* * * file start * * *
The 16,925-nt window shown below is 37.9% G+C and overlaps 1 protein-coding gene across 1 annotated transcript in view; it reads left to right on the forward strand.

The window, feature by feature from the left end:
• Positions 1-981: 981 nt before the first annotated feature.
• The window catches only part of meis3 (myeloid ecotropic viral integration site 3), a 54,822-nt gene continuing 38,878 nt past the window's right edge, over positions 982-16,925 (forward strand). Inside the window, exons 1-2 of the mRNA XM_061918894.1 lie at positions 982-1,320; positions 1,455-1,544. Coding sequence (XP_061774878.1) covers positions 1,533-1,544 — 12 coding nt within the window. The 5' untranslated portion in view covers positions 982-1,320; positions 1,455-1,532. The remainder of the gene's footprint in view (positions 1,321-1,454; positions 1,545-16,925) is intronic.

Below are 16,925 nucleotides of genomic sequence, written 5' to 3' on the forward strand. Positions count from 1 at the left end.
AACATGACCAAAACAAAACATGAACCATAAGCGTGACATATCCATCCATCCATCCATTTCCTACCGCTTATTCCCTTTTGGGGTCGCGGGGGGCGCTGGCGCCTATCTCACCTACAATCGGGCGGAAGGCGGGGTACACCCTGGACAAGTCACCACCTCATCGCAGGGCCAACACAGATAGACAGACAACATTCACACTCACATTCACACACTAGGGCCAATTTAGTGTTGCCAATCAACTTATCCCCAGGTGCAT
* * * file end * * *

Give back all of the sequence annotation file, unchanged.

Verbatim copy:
The 16,925-nt window shown below is 37.9% G+C and overlaps 1 protein-coding gene across 1 annotated transcript in view; it reads left to right on the forward strand.

The window, feature by feature from the left end:
• Positions 1-981: 981 nt before the first annotated feature.
• The window catches only part of meis3 (myeloid ecotropic viral integration site 3), a 54,822-nt gene continuing 38,878 nt past the window's right edge, over positions 982-16,925 (forward strand). Inside the window, exons 1-2 of the mRNA XM_061918894.1 lie at positions 982-1,320; positions 1,455-1,544. Coding sequence (XP_061774878.1) covers positions 1,533-1,544 — 12 coding nt within the window. The 5' untranslated portion in view covers positions 982-1,320; positions 1,455-1,532. The remainder of the gene's footprint in view (positions 1,321-1,454; positions 1,545-16,925) is intronic.

Below are 16,925 nucleotides of genomic sequence, written 5' to 3' on the forward strand. Positions count from 1 at the left end.
AACATGACCAAAACAAAACATGAACCATAAGCGTGACATATCCATCCATCCATCCATTTCCTACCGCTTATTCCCTTTTGGGGTCGCGGGGGGCGCTGGCGCCTATCTCACCTACAATCGGGCGGAAGGCGGGGTACACCCTGGACAAGTCACCACCTCATCGCAGGGCCAACACAGATAGACAGACAACATTCACACTCACATTCACACACTAGGGCCAATTTAGTGTTGCCAATCAACTTATCCCCAGGTGCAT